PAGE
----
# Linear regression with XLStat

## Table of content

## What is linear regression?

A simple linear regression predicts a variable depending on another variable based on a linear relationship. Simple linear regression is a statistical method that allows us to test the relationship between two continuous quantitative (also called continuous) variables. Suppose you are trying to predict a quantitative variable depending on several other quantitative variables. In that case, this is called multiple linear regression.

## Description of the dataset

You can download the dataset to learn how to conduct a simple linear regression and a multiple linear regression with XLStat. The data are fictitious. In the database, there are four variables: Environmental friendliness, Perceived healthfulness, Product quality, and Purchase intention. All these variables are quantitative and were measured using Likert scales.

We first want to conduct a multiple linear regression to test if (X1) environmental friendliness and (X2) perceived healthfulness positively influence product quality (Y). Then, we want to conduct a simple linear regression to test if product quality positively (X) influences purchase intention (Y). Therefore, we will first learn how to conduct a multiple linear regression and then run a simple linear regression.

## Setting up a multiple linear regression

Open XLStat and **Modeling data > Linear Regression**

Once you have clicked on the button, the dialog box "Linear regression" appears.

Select the data on the Excel sheet.

**The dependent variable**(Y) is the Product quality (column C).**The independent variables**(X) are Environmental friendliness and Perceived healthfulness (columns A and B).

*Note that you can select a range of non-adjacent columns. To do so, you can press the Ctrl key on your keyboard while selecting the data with the mouse.*

Since the column title for the variables is already selected, leave the Variable labels option activated.

Go to the **Outputs** tab and only select "Analysis of variance" and "Standardized coefficients".

In **Missing data**, select "Do not accept missing data".

In the **Chats** tab and unselect the charts. Leave the boxes empty.

Finally, click on OK to begin computation.

## Interpreting the results of the multiple linear regression

The table **Goodness of fit statistics** displays the goodness of fit coefficients of the model. The *R*² (coefficient of determination) indicates the % of variability of the dependent variable, which is explained by the independent variables. The closer to 1 the *R*², the better the fit.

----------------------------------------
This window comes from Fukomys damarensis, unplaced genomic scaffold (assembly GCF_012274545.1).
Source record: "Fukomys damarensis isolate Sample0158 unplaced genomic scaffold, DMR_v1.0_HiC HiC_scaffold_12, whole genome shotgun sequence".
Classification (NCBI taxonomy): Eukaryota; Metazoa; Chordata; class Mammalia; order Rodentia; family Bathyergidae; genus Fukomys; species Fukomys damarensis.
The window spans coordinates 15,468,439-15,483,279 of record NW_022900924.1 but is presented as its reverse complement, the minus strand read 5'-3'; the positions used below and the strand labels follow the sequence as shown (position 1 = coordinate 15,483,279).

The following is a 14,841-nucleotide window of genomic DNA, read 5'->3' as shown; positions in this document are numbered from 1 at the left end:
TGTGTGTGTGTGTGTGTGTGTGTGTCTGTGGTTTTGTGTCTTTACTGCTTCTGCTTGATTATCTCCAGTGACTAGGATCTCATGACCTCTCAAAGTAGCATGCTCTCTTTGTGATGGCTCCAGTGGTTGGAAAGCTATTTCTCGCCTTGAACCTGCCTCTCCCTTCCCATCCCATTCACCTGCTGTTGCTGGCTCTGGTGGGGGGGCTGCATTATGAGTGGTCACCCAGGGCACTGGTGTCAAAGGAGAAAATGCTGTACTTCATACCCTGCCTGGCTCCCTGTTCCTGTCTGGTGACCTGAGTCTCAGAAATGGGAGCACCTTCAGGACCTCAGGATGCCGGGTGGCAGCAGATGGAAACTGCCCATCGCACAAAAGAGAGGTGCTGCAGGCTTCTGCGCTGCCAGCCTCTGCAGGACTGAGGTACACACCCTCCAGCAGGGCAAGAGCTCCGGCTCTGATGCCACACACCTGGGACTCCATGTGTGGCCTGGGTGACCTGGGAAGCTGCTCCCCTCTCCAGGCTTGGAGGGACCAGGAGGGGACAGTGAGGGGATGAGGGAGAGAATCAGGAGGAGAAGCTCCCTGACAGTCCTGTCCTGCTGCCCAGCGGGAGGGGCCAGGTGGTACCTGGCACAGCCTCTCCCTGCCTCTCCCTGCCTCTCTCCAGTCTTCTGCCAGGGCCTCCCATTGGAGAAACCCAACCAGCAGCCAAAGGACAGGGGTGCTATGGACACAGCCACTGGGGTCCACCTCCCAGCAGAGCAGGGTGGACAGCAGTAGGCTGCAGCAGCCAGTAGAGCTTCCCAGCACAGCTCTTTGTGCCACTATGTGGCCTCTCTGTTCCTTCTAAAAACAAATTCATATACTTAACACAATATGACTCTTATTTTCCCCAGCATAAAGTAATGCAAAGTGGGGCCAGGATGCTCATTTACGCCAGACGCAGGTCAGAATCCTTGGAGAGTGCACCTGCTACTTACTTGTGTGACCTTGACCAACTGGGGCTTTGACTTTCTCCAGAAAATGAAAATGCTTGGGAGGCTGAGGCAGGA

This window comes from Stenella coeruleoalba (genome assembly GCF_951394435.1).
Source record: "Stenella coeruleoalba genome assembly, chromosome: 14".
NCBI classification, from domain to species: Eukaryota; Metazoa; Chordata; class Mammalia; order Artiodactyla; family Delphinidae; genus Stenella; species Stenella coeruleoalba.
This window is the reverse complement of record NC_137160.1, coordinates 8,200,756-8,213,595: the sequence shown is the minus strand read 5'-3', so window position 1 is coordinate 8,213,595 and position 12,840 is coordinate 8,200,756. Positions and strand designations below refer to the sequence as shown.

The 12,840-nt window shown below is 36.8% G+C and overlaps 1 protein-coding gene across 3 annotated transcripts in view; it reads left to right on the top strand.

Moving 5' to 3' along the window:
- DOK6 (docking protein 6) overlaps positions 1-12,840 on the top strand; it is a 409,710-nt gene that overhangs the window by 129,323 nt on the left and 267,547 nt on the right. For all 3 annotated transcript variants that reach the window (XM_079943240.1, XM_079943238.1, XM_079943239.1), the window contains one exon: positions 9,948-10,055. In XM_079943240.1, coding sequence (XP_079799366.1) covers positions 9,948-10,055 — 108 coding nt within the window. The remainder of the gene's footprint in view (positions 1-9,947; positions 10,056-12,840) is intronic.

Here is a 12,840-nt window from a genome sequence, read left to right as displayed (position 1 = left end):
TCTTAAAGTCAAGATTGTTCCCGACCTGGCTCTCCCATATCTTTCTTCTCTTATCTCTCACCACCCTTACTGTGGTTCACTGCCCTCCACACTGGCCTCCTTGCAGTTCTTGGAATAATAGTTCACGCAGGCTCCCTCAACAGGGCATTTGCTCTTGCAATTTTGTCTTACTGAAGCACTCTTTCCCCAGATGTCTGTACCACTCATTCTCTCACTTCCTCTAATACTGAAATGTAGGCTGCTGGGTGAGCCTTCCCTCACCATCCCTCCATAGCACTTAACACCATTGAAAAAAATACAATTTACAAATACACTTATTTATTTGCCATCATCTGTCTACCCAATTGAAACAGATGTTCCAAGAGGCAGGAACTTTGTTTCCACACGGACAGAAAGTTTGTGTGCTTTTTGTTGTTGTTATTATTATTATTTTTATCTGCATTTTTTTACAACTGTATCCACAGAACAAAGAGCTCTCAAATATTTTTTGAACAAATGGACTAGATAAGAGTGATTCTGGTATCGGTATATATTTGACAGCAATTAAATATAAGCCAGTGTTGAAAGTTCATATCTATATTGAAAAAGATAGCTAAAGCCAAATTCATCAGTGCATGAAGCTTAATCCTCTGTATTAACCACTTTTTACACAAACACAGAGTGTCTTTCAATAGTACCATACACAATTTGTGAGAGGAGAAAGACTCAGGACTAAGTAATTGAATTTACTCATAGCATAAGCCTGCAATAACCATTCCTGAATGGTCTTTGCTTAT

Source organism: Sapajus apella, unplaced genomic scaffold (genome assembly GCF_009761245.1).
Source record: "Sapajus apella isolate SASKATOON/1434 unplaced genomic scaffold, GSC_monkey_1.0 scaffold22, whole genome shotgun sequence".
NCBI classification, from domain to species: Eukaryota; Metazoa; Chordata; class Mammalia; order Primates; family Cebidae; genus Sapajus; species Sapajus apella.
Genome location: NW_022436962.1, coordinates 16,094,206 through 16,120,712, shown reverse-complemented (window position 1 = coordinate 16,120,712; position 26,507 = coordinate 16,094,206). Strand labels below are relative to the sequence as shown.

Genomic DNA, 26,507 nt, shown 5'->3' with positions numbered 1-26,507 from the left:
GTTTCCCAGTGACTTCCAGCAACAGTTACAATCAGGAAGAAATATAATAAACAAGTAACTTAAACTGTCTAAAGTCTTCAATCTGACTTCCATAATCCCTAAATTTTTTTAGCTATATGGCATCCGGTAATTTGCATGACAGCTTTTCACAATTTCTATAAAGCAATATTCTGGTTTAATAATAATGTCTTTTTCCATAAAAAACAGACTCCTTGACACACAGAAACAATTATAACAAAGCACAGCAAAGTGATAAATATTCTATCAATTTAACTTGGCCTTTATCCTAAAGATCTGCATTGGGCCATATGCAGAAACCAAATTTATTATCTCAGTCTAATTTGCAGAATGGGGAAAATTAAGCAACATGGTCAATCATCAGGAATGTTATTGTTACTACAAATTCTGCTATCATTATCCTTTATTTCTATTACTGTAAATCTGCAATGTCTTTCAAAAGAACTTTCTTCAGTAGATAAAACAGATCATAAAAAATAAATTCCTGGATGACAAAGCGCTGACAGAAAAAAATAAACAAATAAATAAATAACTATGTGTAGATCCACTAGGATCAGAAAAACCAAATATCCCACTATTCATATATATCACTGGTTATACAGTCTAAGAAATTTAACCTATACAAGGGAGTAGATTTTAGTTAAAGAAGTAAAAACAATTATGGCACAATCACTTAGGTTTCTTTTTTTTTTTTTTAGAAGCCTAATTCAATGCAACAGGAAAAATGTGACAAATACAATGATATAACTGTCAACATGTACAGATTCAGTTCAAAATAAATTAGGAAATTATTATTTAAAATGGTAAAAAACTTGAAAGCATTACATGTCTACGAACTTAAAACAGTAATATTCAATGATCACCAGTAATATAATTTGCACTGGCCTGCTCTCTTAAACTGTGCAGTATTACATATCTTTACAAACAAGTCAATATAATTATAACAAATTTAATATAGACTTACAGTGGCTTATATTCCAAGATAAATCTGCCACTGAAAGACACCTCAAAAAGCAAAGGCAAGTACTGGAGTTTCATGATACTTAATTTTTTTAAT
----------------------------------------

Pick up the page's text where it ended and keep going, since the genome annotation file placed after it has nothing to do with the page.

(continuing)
In this particular case, 52.7 % of product quality variability is explained by environmental friendliness and perceived healthfulness. The remainder of the variability is due to other independent variables not included in this model. These effects could be perceived ethicality, brand image, green trust, age, etc.

The results in the table **Analysis of variance** enable us to determine whether or not the independent variables (environmental friendliness and perceived healthfulness) bring significant information to the model.

The Fisher's *F* test is used. Given that the probability corresponding to the *F* value is lower than 0.0001, we would be taking a lower than 0.01% risk in assuming that the two independent variables do not affect product quality is wrong.

Therefore, we can conclude with confidence that the two variables bring a significant amount of information in explaining product quality.

The table **Standardized coefficients** correspond to the standardized regression coefficients (sometimes referred to as beta coefficients). These coefficients allow to directly compare the relative influence of the independent variables on the dependent variable and their significance.

We can see that *p*-value is < 0.0001 for environmental friendliness and the *p*-value is > 0.05 for perceived healthfulness (0.509). Therefore, environmental friendliness significantly influences product quality, and perceived healthfulness does not exert a significant effect on product quality.

Because the coefficient (in the column "value") is positive, thus environmental friendliness increases (or positively influences) product quality.

## Reporting the results of the multiple linear regression

Multiple linear regression tested whether environmental friendliness and perceived healthfulness significantly predicted product quality. The overall regression explains 52.7% of the variance in the model (*p* < 0.001). The results reveal that environmental friendliness positively influences product quality (*β* = 0.72, *p* < 0.001). However, perceived healthfulness do not significantly predict product quality (*β* = 0.03, *p* = .51).

## Setting up a simple linear regression

Again, open XLSTAT and select **Modeling data > Linear Regression**.

Select the data on the Excel sheet. In the General tab, select the Purchase intention variable (column D) in the **dependent variable** field and Product quality variable (column C) as the **independent variable** in the "Quantitative explanatory variable".

*Since the column title for the variables is already selected, leave the "Variable labels" option activated.*

In **Missing data**, **Outputs** and **Charts**, you can proceed the same way as in the multiple linear regression and select the same boxes.

Click on OK to run the computation.

## Reporting the results of the simple linear regression

A simple linear regression revealed that product quality positively influences purchase intention (*β* = 0.70, *p* < 0.001).